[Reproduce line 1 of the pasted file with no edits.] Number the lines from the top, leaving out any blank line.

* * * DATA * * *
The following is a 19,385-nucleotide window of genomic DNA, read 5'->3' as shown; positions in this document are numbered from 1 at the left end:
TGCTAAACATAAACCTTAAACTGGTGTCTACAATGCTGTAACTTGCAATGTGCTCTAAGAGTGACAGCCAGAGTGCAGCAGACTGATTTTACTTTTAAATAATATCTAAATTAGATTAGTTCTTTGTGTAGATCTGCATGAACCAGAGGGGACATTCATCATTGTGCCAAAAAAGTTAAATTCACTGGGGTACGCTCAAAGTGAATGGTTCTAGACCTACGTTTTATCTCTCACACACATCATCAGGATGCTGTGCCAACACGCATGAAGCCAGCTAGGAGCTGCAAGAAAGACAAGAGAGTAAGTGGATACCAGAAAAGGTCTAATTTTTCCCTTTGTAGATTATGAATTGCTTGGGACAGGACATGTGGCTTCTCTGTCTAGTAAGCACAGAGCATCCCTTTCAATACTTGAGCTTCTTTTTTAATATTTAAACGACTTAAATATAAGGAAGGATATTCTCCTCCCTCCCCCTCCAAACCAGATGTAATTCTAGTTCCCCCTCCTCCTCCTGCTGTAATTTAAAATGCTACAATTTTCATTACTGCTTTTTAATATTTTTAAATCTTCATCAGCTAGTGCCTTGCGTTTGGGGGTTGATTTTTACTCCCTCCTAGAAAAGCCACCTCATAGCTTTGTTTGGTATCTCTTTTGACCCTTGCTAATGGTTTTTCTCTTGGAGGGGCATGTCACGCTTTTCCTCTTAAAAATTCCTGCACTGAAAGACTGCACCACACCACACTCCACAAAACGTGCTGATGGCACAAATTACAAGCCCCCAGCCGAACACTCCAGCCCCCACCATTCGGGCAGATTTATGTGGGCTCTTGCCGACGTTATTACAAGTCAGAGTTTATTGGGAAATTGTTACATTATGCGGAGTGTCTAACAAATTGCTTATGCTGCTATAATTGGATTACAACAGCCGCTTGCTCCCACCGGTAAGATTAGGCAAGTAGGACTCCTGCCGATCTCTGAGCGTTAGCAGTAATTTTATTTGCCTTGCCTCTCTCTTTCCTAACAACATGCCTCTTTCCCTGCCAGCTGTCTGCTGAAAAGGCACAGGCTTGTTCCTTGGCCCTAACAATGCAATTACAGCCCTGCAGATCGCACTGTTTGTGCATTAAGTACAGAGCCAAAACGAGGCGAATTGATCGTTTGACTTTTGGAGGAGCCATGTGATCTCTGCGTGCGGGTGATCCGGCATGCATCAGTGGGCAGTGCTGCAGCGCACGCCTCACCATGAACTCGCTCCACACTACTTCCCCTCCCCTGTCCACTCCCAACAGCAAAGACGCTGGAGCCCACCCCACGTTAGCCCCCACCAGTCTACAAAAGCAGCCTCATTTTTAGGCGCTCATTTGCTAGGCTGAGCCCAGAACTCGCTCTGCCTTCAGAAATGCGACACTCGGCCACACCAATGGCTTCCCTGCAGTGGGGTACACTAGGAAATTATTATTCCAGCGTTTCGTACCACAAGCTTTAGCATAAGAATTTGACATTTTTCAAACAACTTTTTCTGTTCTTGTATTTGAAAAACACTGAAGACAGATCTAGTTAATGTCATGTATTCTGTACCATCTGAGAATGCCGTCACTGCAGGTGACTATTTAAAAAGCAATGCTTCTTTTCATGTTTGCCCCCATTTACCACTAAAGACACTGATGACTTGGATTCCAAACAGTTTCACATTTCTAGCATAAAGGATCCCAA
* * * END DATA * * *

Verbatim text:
The following is a 19,385-nucleotide window of genomic DNA, read 5'->3' as shown; positions in this document are numbered from 1 at the left end: